Love and peace to all.

PS. Should we be paying for core functinoality? Really. That is ok, but it seems odd. If I wanted a carbon monoxide generation module, then yes, lets pay for it.

Todd
Vaules

Actually you sort of did. Understand that other cms's are not Drupal. Their idea of what should be in 'core' may be vastly different then Drupal's. Are folks aware of area's Drupal needs improvement in? Yes. Are there usability discussions and more by the active devs? Yes. Have you followed any of the methods that have been suggested in this and other threads on how to effectively particpate? Hmmm?

There is one 'lead'. That is Dries. There are active developers and active contributors. There are a few additional core module maintainers. Then there is work that doesn't get done because there are not enough people contributing actual work. Anyone can contribute code, it's the lowest barrier to entry of any Open Source project that I am aware of.

This has been mentioned in several threads. Several people do what you have done. Post this same rant in multiple threads. Using the same type of assertive, demanding language that 'talks down' to the active code contributors and sounds like an outsider lecturing people who are doing things for their own reasons to achieve their own goals. Like they somehow 'owe' you something and had better produce 'or else'...

Open Source software is all about 'scratching your own itch'. That is it's strength and it's weakness. The plain, unadorned truth is, stuff won't necessarily get done unless someone does it. If it is on someone's list, then great! The problem is that it may not be as high on someone's else's list as it is on yours.

-sp
---------
Test site, always start with a test site.
Drupal Best Practices Guide -|- Black Mountain

-Steven Peck
---------
Test site, always start with a test site.
Drupal Best Practices Guide -|- Black Mountain

I'll ignore all you said in the first part of your response. It's more of the same yelling at your television kind of thing.

Your postscript is far more telling. You state you don't think you should have to pay to help develop Drupal. This demonstrates to me, contrary to your claims, you do not care.

--
Get better help from Drupal's forums and read this.

My questions was, should we be paying for core functionality. I said that is fine, but odd. Now if I wanted a strange module, then yes certainly I should pay for it. I am not sure how you got, I don't want to pay or contribute out of that, but I am willing to take the blame for not being obvious. Here is some plain talk so you don't get confused (might be part of the problem folks have when some of you guys inaccurately respond to posts)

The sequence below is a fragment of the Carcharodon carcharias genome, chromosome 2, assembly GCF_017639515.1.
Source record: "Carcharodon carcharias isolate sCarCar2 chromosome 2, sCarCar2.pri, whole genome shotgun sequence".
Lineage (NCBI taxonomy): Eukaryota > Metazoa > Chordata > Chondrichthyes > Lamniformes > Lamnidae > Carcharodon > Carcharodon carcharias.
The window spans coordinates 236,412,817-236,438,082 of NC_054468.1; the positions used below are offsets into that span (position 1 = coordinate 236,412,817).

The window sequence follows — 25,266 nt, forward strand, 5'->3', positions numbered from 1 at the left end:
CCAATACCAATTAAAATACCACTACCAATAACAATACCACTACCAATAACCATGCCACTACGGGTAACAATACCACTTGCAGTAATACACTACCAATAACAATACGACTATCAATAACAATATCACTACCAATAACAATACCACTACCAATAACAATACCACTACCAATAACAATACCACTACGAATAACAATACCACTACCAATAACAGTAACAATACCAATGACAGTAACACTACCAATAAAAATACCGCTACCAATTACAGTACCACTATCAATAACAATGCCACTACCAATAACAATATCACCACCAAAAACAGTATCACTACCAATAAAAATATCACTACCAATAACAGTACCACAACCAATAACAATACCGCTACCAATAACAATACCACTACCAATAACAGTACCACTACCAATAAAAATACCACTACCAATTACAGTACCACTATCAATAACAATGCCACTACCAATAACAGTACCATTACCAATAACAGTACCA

I have NO problem paying for functionality.
I have assisted in providing testing and code snippets in the past. I help in the forums when I have the expertise. I have offered to test anything. And if I could get the patch system to work, I would be doing a LOT more of that.

But most importantly, we need to be more inclusive of those that don't understand. Stop scaring folks away. Be kinder to those that want to jump on but can't quite make heads or tails of what is going on.

I have a number of installs that function. Would I like some functionality/modules to work better?, sure. Do I spend anytime forcing the issue, no. I think we are extremely lucky that the vast majority of modules manage to make the transition for release to release.

I use trip-search to make up for the inadequacies of the core search in Drupal. Now it turns out that something similar will be included in the 4.7 core. I could have paid, or otherwise contributed, to the development of trip_search. But where would that leave me now? Using core functionality is preferable for someone who installs this for commercial (read corporate) as it eases the upgrade path.

If I were yelling at the television, you wouldn't hear me. I am not even yelling. And nothing I have said should really upset anyone, they are just opinions.

And it isn't all about money, if I tallied all the time I spent on opensource projects in the past 10 years, the number would blow even me away. It isn't the point, it's not why we do it. And it shouldn't impress anyone.

Perhaps I have gone too far with all this, but I do think most of you have missed the point entirely. Perhaps I have too.

I do apologize to those who's feellings i may have bent. I do not apologize for having an opinion that is shared by many. I will continue to use this great software and evangalize its use wherever I go. To sum up what all this was about: